Who owns the covid vaccines?
A key idea from sf is “all laws are local, and no law knows how local it is.” Prisoners of our own time and place, it’s hard not to feel like we’re living in the only possible world, is if everything around us is inevitable and natural — and any change is “unnatural.”
But anyone who’s ever dabbled in multi-agent modeling (sims where “individuals” each have their own goals and aversions) knows there are lots of stable configurations that a big, complex system can fall into, and re-rerunning the same sim produces wildly different outcomes.
14 months ago, we hit STOP on our big, complex system and now the US is about to hit START again. It will not be a return to “normalcy,” because the old normal wasn’t inevitable. There are lots of other ways we could get along. And frankly, the old normal sucked.
A key way in which Old Normal sucked was the way that monopolists were able to style themselves as heroic entrepreneurs whose great rewards were commensurate with their great risks — when in reality, the risks were always socialized and only the gains were privatized.
That’s an area where a new normal is long overdue, and that new normal is being born in the controversy over public access to covid vaccines.
Helping the poor world manufacture its own vaccines is the obvious right thing to do.
Not just because vaccine apartheid is slow genocide, but also because the longer billions of people are infected, the greater the chance that one of them will incubate a vaccine-resistant, even more deadly mutation.
MRNA vaccines are wild: compared to conventional vaccines, they can be manufactured with 99.7% less capital and 99.9% less physical plant, and mRNA production facilities can retool to make new vaccines 1,000% faster.
Moderna’s own assessment is that new mRNA facilities can be built in 3–4 months. There’s no good scientific or humanitarian reason to object to patent- and know-how transfer to the Global South, where vaccination is currently projected for 2023/4 (!).
We’ve just experienced the collapse of the racist lie — peddled by Big Pharma, Bill Gates, Howard Dean and other vaccine apartheid apologists — that poor brown people are too primitive to make vaccines.
The new talking point? “CHINA! CHINA! CHINA!”
Whether it’s racist lies about the Global South or New Cold War hysteria, the underlying ideological story is the same: exclusive patent rights and the (spectacular) profits they yield are the foundation of lifesaving medical innovation.
That is, fate has placed among us a tiny cohort of collosi, endowed with the superpower of inventing the future. But for all their creative might, these saviors-in-potentia have the fragile temperaments of toddlers, and if they’re denied their due, they’ll abandon us to die.
“Behind every great fortune lies a great crime.” The true mRNA vaccines theft isn’t entrepreneur-inventors who face robbery by the public sector — rather, those “entrepreneurs” have enjoyed billions in public subsidies, and now insist they owe nothing in return.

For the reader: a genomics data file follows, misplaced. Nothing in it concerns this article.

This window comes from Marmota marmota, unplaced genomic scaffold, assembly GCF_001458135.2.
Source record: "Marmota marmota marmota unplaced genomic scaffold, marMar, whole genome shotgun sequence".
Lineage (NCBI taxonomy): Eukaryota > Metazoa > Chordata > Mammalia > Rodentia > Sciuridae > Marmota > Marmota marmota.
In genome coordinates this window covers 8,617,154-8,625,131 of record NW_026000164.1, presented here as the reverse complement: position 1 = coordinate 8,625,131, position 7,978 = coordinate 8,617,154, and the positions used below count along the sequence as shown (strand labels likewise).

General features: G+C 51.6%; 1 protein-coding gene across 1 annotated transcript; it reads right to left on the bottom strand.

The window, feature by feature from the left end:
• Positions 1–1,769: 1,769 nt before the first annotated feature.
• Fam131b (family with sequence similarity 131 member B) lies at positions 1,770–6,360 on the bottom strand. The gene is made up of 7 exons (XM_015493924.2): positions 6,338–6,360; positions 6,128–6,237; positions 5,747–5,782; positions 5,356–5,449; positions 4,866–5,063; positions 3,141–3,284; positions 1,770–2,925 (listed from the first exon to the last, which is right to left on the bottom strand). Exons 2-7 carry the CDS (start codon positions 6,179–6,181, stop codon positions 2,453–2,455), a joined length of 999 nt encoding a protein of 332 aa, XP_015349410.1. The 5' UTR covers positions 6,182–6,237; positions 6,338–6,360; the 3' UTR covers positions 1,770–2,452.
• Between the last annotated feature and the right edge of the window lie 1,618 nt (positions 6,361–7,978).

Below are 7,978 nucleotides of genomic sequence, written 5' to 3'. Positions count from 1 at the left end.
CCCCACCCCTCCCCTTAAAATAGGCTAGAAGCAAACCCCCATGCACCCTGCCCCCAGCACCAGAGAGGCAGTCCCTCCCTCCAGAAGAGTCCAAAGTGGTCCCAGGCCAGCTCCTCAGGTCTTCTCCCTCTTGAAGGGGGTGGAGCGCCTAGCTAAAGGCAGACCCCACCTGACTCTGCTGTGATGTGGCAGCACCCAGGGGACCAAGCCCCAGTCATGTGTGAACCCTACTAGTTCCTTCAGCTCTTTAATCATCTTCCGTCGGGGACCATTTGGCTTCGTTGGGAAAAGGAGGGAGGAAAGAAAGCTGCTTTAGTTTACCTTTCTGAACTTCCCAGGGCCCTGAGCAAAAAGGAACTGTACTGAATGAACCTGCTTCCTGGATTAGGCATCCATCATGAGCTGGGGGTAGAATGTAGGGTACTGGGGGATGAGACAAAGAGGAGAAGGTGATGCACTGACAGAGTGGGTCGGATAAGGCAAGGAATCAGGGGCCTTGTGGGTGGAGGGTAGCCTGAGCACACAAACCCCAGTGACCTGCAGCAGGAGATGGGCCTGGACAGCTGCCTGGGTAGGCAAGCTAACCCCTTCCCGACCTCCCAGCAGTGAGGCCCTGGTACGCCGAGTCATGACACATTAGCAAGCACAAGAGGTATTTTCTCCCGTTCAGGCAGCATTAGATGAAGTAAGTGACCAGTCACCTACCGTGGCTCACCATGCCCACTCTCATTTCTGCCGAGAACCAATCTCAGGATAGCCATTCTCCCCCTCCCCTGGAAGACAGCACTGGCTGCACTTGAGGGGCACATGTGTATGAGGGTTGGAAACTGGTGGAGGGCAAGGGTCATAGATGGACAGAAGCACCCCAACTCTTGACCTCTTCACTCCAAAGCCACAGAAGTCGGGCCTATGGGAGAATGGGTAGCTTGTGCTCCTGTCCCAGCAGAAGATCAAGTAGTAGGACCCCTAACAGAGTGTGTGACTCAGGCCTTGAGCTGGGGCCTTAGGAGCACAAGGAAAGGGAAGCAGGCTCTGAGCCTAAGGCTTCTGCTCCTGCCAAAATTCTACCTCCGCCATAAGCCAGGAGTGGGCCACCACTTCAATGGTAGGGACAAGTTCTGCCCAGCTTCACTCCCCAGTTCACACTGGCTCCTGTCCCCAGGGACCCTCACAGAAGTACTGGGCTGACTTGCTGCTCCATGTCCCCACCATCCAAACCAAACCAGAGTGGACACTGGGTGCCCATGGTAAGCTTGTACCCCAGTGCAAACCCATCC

So much public investment went into the covid vaccines that it’s hard to account for it all. The GAO thinks that Uncle Sam coughed up $18–23b in direct subsidies. BARDA pumped in $19.3b.
The USG picked up the tab for non-clinical studies of new covid vaccines ($900m), and also shelled out for Phase III trials ($2.7b).
Moderna got $53m for production capacity, part of $100m in direct capacity contracts to pharma, backed with $2.7b for contract manufacturers.
J&J got a $1b pre-order from the USG; Moderna got $4.95b, Pfizer (which touts its lack of public subsidy!) got a $5.97b guaranteed order.
That’s just the latest round of investment. BARDA has been backing mRNA vaccine research for years, pumping billions into the project.
Pharma’s claim that it doesn’t owe us anything in return makes no sense, even by the companies’ own logic. They say that markets produce wonders because they reward canny risk-taking with vast fortunes.
By that logic, the public — who assumed the majority of the risk in developing vaccines — are the angel investors in this high-tech unicorn, and the pharma companies are the VCs who came in with some late capital to help scale up a sure thing.
It’s neither good business — nor legal — for early minority investors get squeezed out by latecomers.
But, of course, the government isn’t a business. Our democratic institutions direct our national productive capacity to R&D in service to human thriving, not profit.
Public investment in R&D isn’t a business in the same way that having kids isn’t a retirement plan: we have kids because we love them and want them to thrive. If they care for us in our dotage, that’s great, but if you treat your kid as an ambulatory 401k, you’re a monster.
I first encountered these ideas when serving as an NGO rep at WIPO alongside Jamie Love and Knowledge Ecology International. Love helped create the Access to Medicines Treaty and has been fighting the pharma industry’s self-serving story of fragile genius for decades.